- Avoid UoM like “each” and “piece” whenever possible. These vague terms can create confusion, especially if you rely on multiple vendors or store products across various locations. Pick the most precise, most specific UoM possible.
- Whenever possible, avoid converting UoMs. If you can track inventory using the same unit of measure you buy and sell it in, you should. (This is only sometimes possible.)
- Whenever possible, use consistent UoMs internally. While you can’t always control your vendors’ UoMs, insist that all internal business locations track inventory using the same UoM. This will make everything from accounting processes to year-end audits that much easier.
- Create a reference guide for UoM conversions if necessary. Make sure every person on your team understands what UoM your business uses internally and how that differs from UoM used by suppliers and customers.
Related: How to Find Suppliers You Trust
Why UoM changes along the supply chain
In a perfect world, all partners along every notch in the supply chain would use the same units of measure to quantify inventory. But for a variety of reasons, this is next to impossible. After all, manufacturers and wholesalers may move massive volumes of inventory and require a higher UoM to manage their stock. Retailers, and especially end customers, may work in significantly smaller numbers by default. Traditional suppliers may desire a UoM somewhere in the middle.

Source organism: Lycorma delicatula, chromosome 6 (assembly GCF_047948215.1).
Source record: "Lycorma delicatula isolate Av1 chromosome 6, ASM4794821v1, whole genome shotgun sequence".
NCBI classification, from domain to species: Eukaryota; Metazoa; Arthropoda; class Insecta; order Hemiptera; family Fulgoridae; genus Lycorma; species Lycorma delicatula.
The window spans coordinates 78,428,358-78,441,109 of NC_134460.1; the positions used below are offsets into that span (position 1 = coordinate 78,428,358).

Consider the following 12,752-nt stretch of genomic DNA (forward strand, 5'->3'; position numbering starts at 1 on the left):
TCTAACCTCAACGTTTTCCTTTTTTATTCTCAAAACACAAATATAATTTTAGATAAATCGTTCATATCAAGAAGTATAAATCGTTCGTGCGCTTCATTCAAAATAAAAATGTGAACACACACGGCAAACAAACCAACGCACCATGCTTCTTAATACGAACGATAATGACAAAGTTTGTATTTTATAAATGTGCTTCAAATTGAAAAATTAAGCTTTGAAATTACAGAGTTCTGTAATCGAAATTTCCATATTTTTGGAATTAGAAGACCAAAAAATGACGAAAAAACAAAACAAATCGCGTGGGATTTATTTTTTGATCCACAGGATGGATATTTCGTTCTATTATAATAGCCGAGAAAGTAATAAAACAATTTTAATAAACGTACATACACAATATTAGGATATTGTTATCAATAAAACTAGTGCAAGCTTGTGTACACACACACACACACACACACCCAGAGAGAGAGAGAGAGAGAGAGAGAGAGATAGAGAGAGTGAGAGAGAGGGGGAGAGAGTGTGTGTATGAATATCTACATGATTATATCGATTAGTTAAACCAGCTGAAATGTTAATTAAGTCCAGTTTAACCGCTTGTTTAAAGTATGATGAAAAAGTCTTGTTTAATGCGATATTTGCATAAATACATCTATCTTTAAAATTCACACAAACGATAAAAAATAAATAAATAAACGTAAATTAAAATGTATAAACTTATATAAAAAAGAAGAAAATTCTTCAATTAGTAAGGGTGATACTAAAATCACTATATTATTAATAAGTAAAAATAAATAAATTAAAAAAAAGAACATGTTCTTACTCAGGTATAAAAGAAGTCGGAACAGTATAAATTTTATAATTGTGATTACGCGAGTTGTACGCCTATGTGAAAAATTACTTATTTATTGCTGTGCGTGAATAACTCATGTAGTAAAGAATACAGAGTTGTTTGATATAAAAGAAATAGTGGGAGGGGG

Regardless of how UoM changes for inventory along your supply chain, ensure that your internal team has clarity about these discrepancies. For example, if your business tracks and resells paint by gallon but purchases it from a manufacturer in 20-gallon vats, your inventory management system should reflect the change. Your inventory app (or spreadsheet) should identify the UoM as 1 gallon, but your ordering protocols should also clarify the vendor’s UoM.
How to keep track of UoM using Sortly
Your business should implement an inventory management system that tracks UoM and can help your business create more accurate, efficient inventory tracking processes. Fortunately, Sortly inventory management software helps your business track UoM while offering key automation features that also speed up every other aspect of inventory management.
You can use an app like Sortly to clearly define units of measure for every item in your inventory. The app allows you to designate various UoM for every item on your inventory list. These UoM include pounds, kilograms, yards, meters, gallons, and more. You can also use notes, custom fields, or other features to detail UoM variations between vendors and customers.
Sortly is an end-to-end inventory solution that lets you organize, track, and manage your inventory from any device, in any location. Our easy-to-use mobile app lets you and your team update inventory on the job, scan barcodes from your smartphone, set low stock alerts to remind you to re-order, and more. That means you can work more efficiently, plan for jobs better, and serve your customers to their highest satisfaction.
If your company would benefit from improved inventory management, try Sortly free for 14 days.